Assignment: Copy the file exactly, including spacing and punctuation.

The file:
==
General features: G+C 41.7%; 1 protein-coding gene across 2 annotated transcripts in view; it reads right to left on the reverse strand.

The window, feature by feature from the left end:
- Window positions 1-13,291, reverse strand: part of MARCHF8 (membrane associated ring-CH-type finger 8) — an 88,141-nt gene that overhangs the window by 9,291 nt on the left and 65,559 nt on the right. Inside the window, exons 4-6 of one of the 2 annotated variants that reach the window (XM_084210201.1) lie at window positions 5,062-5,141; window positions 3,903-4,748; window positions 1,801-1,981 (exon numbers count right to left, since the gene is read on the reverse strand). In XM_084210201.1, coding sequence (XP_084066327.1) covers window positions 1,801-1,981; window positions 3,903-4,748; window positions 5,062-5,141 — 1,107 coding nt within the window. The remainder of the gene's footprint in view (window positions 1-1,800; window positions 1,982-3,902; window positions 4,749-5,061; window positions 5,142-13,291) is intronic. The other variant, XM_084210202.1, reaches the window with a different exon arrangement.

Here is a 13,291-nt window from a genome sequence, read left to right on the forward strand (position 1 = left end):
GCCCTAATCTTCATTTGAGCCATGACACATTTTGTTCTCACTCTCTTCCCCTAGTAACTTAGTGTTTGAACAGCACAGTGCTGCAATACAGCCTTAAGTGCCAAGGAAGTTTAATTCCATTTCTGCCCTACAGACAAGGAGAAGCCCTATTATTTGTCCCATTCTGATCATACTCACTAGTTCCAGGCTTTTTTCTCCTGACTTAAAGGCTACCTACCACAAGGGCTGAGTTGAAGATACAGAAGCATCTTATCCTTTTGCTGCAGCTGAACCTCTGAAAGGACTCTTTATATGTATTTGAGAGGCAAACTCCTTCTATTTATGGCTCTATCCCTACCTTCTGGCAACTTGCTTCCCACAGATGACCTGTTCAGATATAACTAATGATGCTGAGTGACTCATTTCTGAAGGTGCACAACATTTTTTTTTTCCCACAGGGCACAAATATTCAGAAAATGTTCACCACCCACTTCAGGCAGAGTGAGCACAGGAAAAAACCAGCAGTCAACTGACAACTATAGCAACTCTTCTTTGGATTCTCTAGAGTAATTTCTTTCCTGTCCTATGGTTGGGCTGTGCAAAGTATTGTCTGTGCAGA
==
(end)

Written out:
General features: G+C 41.7%; 1 protein-coding gene across 2 annotated transcripts in view; it reads right to left on the reverse strand.

The window, feature by feature from the left end:
- Window positions 1-13,291, reverse strand: part of MARCHF8 (membrane associated ring-CH-type finger 8) — an 88,141-nt gene that overhangs the window by 9,291 nt on the left and 65,559 nt on the right. Inside the window, exons 4-6 of one of the 2 annotated variants that reach the window (XM_084210201.1) lie at window positions 5,062-5,141; window positions 3,903-4,748; window positions 1,801-1,981 (exon numbers count right to left, since the gene is read on the reverse strand). In XM_084210201.1, coding sequence (XP_084066327.1) covers window positions 1,801-1,981; window positions 3,903-4,748; window positions 5,062-5,141 — 1,107 coding nt within the window. The remainder of the gene's footprint in view (window positions 1-1,800; window positions 1,982-3,902; window positions 4,749-5,061; window positions 5,142-13,291) is intronic. The other variant, XM_084210202.1, reaches the window with a different exon arrangement.

Here is a 13,291-nt window from a genome sequence, read left to right on the forward strand (position 1 = left end):
GCCCTAATCTTCATTTGAGCCATGACACATTTTGTTCTCACTCTCTTCCCCTAGTAACTTAGTGTTTGAACAGCACAGTGCTGCAATACAGCCTTAAGTGCCAAGGAAGTTTAATTCCATTTCTGCCCTACAGACAAGGAGAAGCCCTATTATTTGTCCCATTCTGATCATACTCACTAGTTCCAGGCTTTTTTCTCCTGACTTAAAGGCTACCTACCACAAGGGCTGAGTTGAAGATACAGAAGCATCTTATCCTTTTGCTGCAGCTGAACCTCTGAAAGGACTCTTTATATGTATTTGAGAGGCAAACTCCTTCTATTTATGGCTCTATCCCTACCTTCTGGCAACTTGCTTCCCACAGATGACCTGTTCAGATATAACTAATGATGCTGAGTGACTCATTTCTGAAGGTGCACAACATTTTTTTTTTCCCACAGGGCACAAATATTCAGAAAATGTTCACCACCCACTTCAGGCAGAGTGAGCACAGGAAAAAACCAGCAGTCAACTGACAACTATAGCAACTCTTCTTTGGATTCTCTAGAGTAATTTCTTTCCTGTCCTATGGTTGGGCTGTGCAAAGTATTGTCTGTGCAGA